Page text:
GE’s US Shareholders Oppose Company’s Plan to Invest in Lamu Coal Plant
An investor group of multi-national conglomerate General Electric has publicly objected to plans to purchase a stake in a Kenyan coal plant arguing that the project will pollute the environment and deter efforts to fight global warming.
According to Reuters, the company received a public letter from about 56 institutional and individual shareholders asking it to change its plans to buy 20 per cent stake in the planned 1000-megawatt coal plant in Lamu, Kenya.
“We are alarmed by [the] apparent risks involved with the coal plant’s construction and operations. The plant will negatively impact human health as coal production releases toxic pollution into the air and leaves behind ash that can contaminate groundwater supplies.”
In addition, the letter said that GE’s plan was contrary to the 2015 Paris climate change agreement that it supports.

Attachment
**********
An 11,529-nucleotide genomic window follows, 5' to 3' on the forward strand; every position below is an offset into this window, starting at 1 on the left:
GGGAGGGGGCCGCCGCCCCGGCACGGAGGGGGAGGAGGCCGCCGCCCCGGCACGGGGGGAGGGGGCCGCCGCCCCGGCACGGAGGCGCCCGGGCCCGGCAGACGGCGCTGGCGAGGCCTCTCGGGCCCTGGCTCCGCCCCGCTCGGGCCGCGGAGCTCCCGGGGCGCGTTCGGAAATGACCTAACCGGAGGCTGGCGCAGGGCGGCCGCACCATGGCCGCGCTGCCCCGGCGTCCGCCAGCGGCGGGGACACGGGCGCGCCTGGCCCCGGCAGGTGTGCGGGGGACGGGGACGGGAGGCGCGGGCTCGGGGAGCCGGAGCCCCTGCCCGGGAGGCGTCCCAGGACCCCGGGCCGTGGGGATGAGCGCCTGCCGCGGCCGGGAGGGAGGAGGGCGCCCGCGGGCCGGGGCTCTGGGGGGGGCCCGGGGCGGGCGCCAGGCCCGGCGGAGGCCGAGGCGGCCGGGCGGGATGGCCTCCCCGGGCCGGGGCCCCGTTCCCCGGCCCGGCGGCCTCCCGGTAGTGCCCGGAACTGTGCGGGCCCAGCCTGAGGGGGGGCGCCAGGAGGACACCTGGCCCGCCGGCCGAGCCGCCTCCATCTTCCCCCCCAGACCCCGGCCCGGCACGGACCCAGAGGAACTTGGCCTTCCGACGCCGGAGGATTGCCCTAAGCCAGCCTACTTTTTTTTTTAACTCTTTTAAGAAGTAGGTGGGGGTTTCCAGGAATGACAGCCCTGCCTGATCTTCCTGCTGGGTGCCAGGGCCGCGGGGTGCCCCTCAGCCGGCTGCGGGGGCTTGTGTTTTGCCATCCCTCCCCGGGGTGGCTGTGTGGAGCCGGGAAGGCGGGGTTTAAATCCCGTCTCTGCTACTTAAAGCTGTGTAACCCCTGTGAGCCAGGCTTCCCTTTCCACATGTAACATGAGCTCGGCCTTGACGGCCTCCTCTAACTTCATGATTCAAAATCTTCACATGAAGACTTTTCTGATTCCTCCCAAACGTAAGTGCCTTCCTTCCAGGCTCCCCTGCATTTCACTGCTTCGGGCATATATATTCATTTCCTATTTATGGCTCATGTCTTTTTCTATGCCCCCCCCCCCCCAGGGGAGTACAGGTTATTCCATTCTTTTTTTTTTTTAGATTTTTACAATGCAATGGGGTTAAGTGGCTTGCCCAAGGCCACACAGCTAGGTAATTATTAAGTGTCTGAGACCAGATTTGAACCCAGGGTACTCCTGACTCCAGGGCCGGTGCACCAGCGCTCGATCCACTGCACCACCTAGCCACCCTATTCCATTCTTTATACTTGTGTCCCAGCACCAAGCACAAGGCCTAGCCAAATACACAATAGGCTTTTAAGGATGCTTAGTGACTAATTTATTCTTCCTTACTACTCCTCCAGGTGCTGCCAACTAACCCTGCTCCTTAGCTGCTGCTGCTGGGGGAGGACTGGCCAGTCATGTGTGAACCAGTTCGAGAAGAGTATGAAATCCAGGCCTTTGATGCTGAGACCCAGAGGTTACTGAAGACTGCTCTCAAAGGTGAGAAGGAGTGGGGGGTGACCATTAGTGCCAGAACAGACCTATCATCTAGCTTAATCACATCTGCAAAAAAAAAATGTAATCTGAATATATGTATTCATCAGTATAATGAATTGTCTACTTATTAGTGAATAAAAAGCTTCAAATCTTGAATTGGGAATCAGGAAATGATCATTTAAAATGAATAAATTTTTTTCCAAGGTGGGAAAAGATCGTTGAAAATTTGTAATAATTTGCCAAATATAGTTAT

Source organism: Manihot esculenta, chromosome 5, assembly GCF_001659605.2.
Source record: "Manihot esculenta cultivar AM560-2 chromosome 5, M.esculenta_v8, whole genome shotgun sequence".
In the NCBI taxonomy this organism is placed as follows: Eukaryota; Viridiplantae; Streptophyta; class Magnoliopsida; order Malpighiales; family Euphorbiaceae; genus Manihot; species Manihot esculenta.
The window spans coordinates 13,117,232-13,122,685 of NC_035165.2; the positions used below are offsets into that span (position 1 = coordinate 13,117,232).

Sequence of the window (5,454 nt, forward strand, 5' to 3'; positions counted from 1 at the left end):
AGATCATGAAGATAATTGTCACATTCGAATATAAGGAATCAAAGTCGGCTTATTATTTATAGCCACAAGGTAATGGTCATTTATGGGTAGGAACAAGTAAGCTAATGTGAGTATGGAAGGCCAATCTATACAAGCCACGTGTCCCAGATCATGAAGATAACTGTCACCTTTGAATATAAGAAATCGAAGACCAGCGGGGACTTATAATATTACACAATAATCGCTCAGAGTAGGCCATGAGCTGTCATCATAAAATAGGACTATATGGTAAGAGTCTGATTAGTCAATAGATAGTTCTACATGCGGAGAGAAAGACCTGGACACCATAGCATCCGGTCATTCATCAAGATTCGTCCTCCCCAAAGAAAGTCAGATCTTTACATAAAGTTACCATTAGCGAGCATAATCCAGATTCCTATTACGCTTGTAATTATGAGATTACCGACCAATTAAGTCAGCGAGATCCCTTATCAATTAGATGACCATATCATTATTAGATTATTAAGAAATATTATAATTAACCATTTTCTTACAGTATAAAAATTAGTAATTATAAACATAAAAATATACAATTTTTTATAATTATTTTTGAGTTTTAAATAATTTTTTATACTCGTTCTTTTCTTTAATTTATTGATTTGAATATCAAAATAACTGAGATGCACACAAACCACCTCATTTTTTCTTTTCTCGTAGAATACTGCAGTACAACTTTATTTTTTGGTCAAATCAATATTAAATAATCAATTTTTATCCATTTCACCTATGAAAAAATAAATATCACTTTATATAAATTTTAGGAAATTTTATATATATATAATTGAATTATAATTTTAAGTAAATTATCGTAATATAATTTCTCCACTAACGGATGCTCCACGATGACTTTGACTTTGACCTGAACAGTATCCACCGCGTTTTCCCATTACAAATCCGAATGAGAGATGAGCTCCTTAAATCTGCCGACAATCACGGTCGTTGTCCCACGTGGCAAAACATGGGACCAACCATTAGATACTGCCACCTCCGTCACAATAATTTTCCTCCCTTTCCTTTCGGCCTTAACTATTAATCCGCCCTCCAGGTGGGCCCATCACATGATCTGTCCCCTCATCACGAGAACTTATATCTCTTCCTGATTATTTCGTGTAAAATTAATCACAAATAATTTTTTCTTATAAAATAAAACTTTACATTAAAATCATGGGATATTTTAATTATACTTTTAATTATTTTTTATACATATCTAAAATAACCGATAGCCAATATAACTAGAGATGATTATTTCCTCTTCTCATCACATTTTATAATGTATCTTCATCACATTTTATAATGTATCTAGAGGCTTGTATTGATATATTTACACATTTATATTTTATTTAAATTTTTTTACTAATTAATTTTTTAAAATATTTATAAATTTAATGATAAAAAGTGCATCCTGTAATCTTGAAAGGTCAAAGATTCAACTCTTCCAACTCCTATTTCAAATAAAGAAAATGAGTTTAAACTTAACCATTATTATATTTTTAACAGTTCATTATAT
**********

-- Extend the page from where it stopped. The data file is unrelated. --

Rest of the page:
The letter was signed by the Local Authority Pension Fund Forum, an association comprising of over 70 UK-based “public sector pension funds with nearly $300 billion in assets under management.” Religious groups also signed the letter.
“Bringing on plants that incorporate marginally improved technology but will lock in the use of coal for decades is the wrong direction – for Kenyans and for the world’s climate,” the letter added.
According to the professor of finance at the Foster School of Business at the University of Washington Jonathan Karpoff, such activism from shareholders rarely has the expected effect.
“It is unlikely to have a significant impact on the firm’s decision or value. If it does sway the decision, it was a coin-flip of an investment, to begin with,” he said.
GE signed an agreement in May with Amu Power, a consortium that is supposed to deliver the $2 billion coal plant. The agreement also included GE obtaining a 20 percent stake in Amu Power for Sh 40 Billion through its affiliates.
The Kenyan government’s plan to build the coal power plant in Lamu has been met with a lot of criticism from environmentalists and the local community. Lamu, a United Nations World Heritage site, is a tourist destination on the Kenyan coast.
Kenya was one of the countries that signed the Paris climate change agreement, promising to reduce carbon emissions by 30 per cent by 2030.